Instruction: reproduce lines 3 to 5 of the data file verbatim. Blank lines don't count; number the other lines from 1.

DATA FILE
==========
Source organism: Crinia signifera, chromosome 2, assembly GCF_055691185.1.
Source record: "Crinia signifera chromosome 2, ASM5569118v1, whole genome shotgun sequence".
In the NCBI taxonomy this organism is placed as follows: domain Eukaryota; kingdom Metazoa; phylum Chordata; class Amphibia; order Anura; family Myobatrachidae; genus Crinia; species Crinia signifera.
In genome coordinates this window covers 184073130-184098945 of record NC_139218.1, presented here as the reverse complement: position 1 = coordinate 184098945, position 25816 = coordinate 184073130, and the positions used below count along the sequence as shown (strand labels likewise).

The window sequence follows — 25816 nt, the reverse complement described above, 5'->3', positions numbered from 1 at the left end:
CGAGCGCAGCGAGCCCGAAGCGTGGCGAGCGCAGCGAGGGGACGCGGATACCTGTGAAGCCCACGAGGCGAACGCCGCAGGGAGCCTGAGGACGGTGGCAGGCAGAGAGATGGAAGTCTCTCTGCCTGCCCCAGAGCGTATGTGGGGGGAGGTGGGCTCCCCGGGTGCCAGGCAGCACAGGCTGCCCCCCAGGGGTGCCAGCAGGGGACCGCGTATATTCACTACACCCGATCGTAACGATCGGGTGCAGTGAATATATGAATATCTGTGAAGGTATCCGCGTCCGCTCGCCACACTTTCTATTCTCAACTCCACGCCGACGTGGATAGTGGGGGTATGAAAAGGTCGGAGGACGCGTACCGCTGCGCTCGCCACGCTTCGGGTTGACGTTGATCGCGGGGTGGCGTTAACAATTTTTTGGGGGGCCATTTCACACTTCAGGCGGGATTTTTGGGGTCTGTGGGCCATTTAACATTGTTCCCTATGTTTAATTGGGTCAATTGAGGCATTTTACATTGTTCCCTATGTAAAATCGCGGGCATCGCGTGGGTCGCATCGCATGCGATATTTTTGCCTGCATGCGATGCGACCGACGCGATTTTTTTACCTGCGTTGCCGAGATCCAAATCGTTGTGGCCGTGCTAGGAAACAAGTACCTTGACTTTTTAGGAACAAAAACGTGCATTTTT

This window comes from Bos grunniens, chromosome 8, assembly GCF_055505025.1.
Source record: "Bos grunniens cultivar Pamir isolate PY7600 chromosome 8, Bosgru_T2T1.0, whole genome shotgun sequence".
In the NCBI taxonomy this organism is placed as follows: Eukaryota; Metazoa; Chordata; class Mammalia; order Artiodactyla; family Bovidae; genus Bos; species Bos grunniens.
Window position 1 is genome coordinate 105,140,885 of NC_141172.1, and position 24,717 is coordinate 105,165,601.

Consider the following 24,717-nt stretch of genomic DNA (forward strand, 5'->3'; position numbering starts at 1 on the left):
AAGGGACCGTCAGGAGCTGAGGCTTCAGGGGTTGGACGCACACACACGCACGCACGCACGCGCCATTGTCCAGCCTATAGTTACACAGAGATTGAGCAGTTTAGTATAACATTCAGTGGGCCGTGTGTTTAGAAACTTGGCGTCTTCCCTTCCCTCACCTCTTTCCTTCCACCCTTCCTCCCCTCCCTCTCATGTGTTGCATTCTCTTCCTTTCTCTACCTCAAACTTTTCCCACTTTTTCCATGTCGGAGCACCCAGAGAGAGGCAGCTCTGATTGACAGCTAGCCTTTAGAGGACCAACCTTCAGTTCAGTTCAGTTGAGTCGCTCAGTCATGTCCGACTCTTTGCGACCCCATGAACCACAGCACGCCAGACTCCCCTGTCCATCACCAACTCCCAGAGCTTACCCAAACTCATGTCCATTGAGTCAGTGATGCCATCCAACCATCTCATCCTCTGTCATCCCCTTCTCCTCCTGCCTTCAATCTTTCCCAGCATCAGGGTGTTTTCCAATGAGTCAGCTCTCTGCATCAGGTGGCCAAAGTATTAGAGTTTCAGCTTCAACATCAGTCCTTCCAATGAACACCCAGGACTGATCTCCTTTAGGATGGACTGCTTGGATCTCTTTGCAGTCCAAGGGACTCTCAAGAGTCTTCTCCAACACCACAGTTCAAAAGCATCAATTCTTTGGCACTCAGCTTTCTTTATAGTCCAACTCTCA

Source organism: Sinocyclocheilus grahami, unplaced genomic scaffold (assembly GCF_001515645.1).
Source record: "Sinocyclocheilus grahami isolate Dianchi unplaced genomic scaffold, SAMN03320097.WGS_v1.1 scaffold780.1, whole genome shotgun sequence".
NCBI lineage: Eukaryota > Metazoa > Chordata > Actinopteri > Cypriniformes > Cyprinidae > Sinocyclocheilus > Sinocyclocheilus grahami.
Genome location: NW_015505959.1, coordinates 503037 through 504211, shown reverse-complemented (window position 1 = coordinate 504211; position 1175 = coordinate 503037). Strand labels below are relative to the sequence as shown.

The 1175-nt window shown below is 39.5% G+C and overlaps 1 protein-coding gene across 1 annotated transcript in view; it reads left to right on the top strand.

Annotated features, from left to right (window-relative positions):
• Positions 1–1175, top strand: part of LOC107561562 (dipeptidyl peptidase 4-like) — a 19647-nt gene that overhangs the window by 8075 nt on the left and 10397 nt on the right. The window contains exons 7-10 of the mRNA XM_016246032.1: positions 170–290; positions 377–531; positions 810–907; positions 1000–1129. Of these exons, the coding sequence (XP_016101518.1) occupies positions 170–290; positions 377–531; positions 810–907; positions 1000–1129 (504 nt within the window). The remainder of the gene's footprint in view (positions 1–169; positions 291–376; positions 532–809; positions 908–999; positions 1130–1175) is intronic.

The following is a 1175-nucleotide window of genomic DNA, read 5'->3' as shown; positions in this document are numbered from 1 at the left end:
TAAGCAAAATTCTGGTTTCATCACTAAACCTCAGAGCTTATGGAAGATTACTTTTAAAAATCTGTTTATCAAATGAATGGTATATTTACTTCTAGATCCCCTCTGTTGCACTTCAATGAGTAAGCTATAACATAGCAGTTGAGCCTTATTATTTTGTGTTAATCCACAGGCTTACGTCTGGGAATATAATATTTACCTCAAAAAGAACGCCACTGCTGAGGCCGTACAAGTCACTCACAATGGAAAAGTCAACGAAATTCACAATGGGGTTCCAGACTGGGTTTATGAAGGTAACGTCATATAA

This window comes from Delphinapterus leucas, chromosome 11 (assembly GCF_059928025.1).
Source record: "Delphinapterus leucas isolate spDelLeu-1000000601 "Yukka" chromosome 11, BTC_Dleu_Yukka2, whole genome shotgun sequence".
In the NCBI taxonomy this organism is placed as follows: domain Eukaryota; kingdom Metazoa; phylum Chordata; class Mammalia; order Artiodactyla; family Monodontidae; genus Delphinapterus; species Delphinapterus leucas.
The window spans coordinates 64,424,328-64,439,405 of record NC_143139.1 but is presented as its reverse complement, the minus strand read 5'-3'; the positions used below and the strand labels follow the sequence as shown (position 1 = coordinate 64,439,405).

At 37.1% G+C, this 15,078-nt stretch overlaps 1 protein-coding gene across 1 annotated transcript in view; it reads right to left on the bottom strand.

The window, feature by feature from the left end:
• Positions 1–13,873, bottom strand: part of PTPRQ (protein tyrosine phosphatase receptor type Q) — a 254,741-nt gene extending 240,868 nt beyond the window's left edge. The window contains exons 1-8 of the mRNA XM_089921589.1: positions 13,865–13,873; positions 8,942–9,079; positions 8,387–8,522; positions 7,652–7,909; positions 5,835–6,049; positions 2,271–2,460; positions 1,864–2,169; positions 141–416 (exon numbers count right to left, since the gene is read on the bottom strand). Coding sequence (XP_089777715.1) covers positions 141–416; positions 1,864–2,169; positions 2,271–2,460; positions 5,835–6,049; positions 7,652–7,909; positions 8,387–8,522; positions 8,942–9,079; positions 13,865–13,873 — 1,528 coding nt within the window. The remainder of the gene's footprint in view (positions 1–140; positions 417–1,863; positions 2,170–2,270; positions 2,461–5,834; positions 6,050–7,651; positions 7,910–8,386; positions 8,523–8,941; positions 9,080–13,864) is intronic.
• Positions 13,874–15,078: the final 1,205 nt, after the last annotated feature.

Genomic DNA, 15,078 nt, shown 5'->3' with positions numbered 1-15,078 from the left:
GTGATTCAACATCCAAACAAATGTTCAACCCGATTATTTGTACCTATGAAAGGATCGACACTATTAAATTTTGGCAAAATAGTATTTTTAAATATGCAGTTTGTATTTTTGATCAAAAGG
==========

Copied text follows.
In the NCBI taxonomy this organism is placed as follows: domain Eukaryota; kingdom Metazoa; phylum Chordata; class Amphibia; order Anura; family Myobatrachidae; genus Crinia; species Crinia signifera.
In genome coordinates this window covers 184073130-184098945 of record NC_139218.1, presented here as the reverse complement: position 1 = coordinate 184098945, position 25816 = coordinate 184073130, and the positions used below count along the sequence as shown (strand labels likewise).

The window sequence follows — 25816 nt, the reverse complement described above, 5'->3', positions numbered from 1 at the left end: